You guys, this soup is AMAZING. I discovered harira while traveling through Morocco. After days of paying through the nose for crappy, bland couscous-and-sauteed-veggies kinds of dishes in touristy restaurants, my friend and I happened upon this man in an alleyway who was serving up steaming bowls of this stuff for the equivalent of 25¢ US. And we never ate crappy tourist food again.
Harira is traditionally made with lamb meat, but there are many vegetarian versions as well (like this one, and the one served by the alleyway man). I’ve never tried a version with lamb, and I’ve never felt the need to, because this one is so incredibly tasty and satisfying.
The spices are what really make this dish. It calls for a lot (eight), but all of them are common and widely-available. Harira is also traditionally served with a Moroccan chile and garlic paste called harissa, which does add a nice additional kick to it, but it’s expensive and entirely optional. If you do go for harissa, I recommend this one. You can also make your own, though I personally find this way more trouble than it’s worth.
Served with a filling bread, this soup makes a lovely and hearty meal, and it’s great in the winter. The recipe below was adapted from this recipe on eCurry, which I’ve changed a bit to make it simpler to follow and a bit cheaper. I’ve also upped the spices because this soup needs LOTS of spices.
Harira – Moroccan Vegetarian Soup (adapted from eCurry)
3 Tbsp. olive oil
1 large onion, chopped
2 stalks celery, chopped
2 large carrots, chopped
1 cinnamon stick
1 tsp. ground ginger OR a 1 inch-long piece of fresh ginger, grated/minced
3/4 tsp. turmeric
1 tsp. ground cumin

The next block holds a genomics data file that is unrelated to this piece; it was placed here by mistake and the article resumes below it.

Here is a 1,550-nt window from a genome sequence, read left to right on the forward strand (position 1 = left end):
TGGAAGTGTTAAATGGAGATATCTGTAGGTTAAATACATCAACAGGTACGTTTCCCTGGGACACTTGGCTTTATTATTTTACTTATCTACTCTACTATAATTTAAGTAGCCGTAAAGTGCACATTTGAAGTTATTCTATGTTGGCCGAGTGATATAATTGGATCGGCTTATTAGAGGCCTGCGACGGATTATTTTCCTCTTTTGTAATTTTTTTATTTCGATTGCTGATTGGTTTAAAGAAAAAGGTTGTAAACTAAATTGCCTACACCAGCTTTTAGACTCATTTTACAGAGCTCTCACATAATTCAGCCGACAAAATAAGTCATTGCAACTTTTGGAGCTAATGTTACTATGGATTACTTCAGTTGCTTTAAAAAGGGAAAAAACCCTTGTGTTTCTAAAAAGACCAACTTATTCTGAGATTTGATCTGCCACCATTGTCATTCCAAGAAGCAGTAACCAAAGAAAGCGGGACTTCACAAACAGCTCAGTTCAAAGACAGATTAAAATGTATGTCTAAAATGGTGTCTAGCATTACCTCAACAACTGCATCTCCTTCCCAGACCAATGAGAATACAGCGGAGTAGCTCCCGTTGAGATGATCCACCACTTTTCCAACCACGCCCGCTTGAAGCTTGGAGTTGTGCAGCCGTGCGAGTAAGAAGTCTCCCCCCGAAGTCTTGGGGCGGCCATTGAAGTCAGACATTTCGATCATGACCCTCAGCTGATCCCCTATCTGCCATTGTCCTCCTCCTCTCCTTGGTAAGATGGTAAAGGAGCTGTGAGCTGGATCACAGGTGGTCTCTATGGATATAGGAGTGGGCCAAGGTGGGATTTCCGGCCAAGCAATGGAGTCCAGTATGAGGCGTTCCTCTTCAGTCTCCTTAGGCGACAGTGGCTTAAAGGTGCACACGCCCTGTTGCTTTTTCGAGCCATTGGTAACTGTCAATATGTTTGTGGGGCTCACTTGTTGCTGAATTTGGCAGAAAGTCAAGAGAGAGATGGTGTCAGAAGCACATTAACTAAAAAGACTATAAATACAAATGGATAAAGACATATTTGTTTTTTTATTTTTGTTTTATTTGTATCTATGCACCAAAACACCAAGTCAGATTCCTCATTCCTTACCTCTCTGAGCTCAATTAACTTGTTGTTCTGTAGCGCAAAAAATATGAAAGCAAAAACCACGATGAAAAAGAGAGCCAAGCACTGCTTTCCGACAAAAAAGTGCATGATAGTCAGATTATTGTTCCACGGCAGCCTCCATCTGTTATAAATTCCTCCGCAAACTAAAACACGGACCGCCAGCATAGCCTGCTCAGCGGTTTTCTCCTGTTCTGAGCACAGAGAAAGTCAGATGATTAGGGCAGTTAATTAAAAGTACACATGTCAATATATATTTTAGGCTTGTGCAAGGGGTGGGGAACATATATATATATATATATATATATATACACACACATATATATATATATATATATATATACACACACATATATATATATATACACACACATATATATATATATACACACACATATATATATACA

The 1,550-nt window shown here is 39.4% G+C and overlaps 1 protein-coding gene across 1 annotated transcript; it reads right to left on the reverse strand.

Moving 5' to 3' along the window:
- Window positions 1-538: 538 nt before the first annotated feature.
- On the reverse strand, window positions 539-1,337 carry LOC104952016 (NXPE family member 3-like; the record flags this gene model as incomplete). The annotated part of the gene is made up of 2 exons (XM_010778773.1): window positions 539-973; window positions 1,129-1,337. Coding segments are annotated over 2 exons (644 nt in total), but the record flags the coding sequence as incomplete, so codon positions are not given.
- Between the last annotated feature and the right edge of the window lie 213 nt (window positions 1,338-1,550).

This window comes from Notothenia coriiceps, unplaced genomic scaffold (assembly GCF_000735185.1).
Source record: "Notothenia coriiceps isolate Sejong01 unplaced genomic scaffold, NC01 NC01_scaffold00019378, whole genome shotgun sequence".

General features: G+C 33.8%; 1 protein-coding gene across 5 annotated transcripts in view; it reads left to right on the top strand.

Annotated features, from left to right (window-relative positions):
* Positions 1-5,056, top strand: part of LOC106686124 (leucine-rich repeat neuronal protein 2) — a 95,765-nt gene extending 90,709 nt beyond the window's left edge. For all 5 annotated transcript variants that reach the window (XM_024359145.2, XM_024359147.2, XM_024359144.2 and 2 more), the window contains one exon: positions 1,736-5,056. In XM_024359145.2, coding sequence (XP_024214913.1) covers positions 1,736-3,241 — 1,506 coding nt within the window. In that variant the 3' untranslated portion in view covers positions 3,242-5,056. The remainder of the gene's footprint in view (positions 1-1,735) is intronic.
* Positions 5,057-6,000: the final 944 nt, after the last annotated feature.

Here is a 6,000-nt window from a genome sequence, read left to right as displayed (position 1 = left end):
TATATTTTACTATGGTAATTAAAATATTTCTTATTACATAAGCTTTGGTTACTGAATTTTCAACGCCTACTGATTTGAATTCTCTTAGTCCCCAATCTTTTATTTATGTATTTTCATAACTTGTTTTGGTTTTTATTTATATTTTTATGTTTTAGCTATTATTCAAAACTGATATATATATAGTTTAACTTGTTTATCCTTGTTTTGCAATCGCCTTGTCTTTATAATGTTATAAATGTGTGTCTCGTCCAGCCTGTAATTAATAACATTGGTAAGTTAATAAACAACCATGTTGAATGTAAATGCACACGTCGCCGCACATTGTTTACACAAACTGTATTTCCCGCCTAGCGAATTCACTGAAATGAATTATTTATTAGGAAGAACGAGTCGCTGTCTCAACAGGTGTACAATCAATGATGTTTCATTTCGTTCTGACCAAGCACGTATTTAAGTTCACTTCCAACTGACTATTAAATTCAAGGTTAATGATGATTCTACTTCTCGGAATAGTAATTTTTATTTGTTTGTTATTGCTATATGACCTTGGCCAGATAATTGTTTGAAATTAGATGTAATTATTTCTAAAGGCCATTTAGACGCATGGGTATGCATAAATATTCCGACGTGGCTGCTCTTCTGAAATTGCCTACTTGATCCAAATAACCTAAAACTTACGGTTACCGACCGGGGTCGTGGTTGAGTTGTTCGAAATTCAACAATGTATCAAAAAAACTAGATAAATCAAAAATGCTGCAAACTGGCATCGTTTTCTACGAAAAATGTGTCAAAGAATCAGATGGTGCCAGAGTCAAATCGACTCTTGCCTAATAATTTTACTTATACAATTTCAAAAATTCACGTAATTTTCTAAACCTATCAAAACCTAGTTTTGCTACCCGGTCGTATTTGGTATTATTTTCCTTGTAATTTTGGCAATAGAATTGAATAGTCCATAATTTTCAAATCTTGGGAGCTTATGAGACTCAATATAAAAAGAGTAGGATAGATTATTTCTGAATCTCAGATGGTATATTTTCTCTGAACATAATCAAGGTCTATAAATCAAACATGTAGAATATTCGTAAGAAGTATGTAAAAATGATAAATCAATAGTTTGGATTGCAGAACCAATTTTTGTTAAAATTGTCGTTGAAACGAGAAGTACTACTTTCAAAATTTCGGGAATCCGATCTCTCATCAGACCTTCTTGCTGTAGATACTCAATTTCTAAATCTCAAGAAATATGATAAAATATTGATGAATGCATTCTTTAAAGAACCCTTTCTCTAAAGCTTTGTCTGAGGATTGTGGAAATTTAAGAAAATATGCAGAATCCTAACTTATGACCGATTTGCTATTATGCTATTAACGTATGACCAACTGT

1 tsp. ground coriander
1 to 2 tsp. paprika (smoked, if you have it, but regular is fine)
1/8 to 1/4 tsp. cayenne pepper, to taste
1/2 tsp. caraway seeds
1/2 cup red lentils, well-rinsed
1 medium potato, chopped
1 zucchini, chopped
1 28 oz. can crushed tomatoes
1 cup cooked chickpeas (about 1/3 cup dried), OR 1 14.5 oz. can chickpeas
8 cups water, stock, or water + bullion
1/2 bunch cilantro (stems and leaves), chopped/minced
1/2 bunch parsley (stems and leaves), chopped/minced
1/2 cup orzo, white rice, or other small grain item
1 Tbsp. flour + 1/2 cup water (as a thickener – omit to make gluten-free)
Salt and freshly ground black pepper to taste
Harissa paste for serving (totally optional)
First, measure out all spices (including the cinnamon stick) into a bowl and keep it by the stove, to make things a bit simpler later.
Heat olive oil over medium-high heat. Sauté onion, celery, and carrot until the juices evaporate and they begin to brown or stick a bit, about 15 minutes, stirring occasionally. Chop the rest of the veggies and wash the lentils while this is happening.
Add the lentils and the spices, stir, and let fry for 1 minute, stirring constantly to prevent burning. Add the chopped zucchini and potato, and fry for another 1 to 2 minutes. Add tomato puree, water/stock, and chickpeas. Bring to a boil and let simmer, partially covered, for 15 minutes.
Whisk together the flour and 1/2 cup of water, and pour it into the soup. Stir to incorporate. Add the parsley, cilantro, and orzo/rice, and simmer, partially covered for another 20 minutes. Add salt and black pepper to taste.
Serve with a dollop of harissa in the middle of each bowl (expensive and optional), if you like heat, and a nice, hearty bread. Brace yourself for mouth-gasms.
Cost of core ingredients: This recipe is a bit pricier than others posted here, due to all the veggies and herbs, but overall it’s still pretty cheap – if you omit the harissa paste or use homemade. Ingredients listed are primarily organic and were all purchased at my food co-op.
1 onion: ~$1.20
2 carrots: ~$1.15
1 potato: $0.96
1 zucchini: $1.83
1 28 oz. can crushed tomatoes: $2.49
1/2 bunch parsley: $1.00
1/2 bunch cilantro: $1.00
~1/4 lb. red lentils @ $2.29/lb. = ~$0.57
~1/4 lb. chickpeas @ $2.29/lb. = ~$0.57
~1/4 lb. orzo @ $3.19/lb. = ~$0.80
Total for at least 6 servings: $11.57 + the cost of small amounts of olive oil, celery, all spices, flour, and bullion.